How to Create a Word 2007 Table of Contents

When your Word documents approach novel—or even novella—length, it may be time to give readers a table of contents.

Sometimes the ideas for my Solutions pieces come from readers; other times they’re the result of problems I’ve encountered and managed to solve on my own. There are also occasions when I decide a solution is needed simply because people around me keep asking for help on a certain point. I figure if a bunch of people I know are uncertain, it’s a good bet others some readers are as well. This solution, creating a table of contents (TOC) in Word, is a request that never seems to go away.

Word Table of Content Style GalleryAs with many things in Microsoft Word 2007, such as indexing, the Table of Contents feature comes almost unchanged out of earlier versions of the software. One thing, though, that makes Word 2007’s TOC feature more usable than earlier versions is the inclusion of the Styles gallery—that big thing that takes up the right half of the Home ribbon.

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The trick with Word TOCs is recognizing that they rely (for the most part) on styles. A basic TOC is essentially nothing more than Word grabbing text that has been assigned a specific style and placing it in a hierarchically arranged list. You tell Word which style you want to make up each step on the hierarchy, and Word formats it for you as a TOC. As you might expect, you can modify this arrangement (and we’ll get to that), but a quick-and-dirty TOC is pretty easy to create.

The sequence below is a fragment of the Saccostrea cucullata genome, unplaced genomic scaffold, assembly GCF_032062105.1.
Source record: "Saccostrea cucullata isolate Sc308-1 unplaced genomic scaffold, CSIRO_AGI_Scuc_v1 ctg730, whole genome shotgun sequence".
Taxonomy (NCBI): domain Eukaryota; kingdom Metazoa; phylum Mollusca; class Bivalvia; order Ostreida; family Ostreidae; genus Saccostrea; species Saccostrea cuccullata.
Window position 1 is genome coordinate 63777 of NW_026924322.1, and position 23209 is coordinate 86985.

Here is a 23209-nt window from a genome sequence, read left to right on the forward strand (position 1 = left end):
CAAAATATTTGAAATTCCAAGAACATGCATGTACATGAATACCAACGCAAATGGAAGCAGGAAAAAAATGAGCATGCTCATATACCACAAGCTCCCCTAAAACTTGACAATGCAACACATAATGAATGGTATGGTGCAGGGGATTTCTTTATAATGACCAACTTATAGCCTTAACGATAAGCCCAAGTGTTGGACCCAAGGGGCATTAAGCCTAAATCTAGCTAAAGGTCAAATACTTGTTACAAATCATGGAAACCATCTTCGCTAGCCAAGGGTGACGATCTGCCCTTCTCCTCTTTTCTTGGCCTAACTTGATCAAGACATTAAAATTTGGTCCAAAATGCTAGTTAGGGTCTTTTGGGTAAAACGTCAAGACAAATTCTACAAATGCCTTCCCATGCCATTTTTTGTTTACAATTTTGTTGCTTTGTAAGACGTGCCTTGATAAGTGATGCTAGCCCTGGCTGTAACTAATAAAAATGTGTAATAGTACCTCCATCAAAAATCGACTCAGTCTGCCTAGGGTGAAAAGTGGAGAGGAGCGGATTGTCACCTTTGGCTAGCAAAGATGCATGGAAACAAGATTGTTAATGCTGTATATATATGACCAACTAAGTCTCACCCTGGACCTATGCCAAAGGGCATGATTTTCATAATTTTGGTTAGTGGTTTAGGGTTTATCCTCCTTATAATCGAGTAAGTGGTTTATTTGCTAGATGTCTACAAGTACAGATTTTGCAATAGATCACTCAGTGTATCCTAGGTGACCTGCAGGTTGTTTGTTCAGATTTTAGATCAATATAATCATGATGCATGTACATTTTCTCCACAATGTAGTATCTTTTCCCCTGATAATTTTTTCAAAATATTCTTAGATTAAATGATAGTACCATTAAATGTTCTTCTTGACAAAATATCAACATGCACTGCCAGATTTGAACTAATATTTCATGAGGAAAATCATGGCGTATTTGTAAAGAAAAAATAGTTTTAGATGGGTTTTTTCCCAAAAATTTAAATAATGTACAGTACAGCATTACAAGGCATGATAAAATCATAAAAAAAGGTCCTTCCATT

First, have a look at the following organization—it’s the standard one for TOCs.

And so on. The hierarchy here is, obviously, that Level One reflects the main TOC headings, Level Two reflects secondary TOC headings, and Level Three reflects tertiary TOC headings. Many TOCs stop at only two levels, of course, but more are possible.

To create a TOC in Word, first determine which textual elements (we’ll call them “TOC headings” here) you want to appear in it. Often these are the same as the titles and subtitles in your document. Then assign a unique style to all instances of each TOC level. For example, assign one particular style to all the main TOC headings and another to all the secondary TOC headings. Make sure these styles aren’t used for anything else in the document (or else Word will think it’s part of the TOC). To assign a style to a text element, simply highlight the text and click, in the Style gallery, the style you want it to have.— Next: Stick to Default Headings

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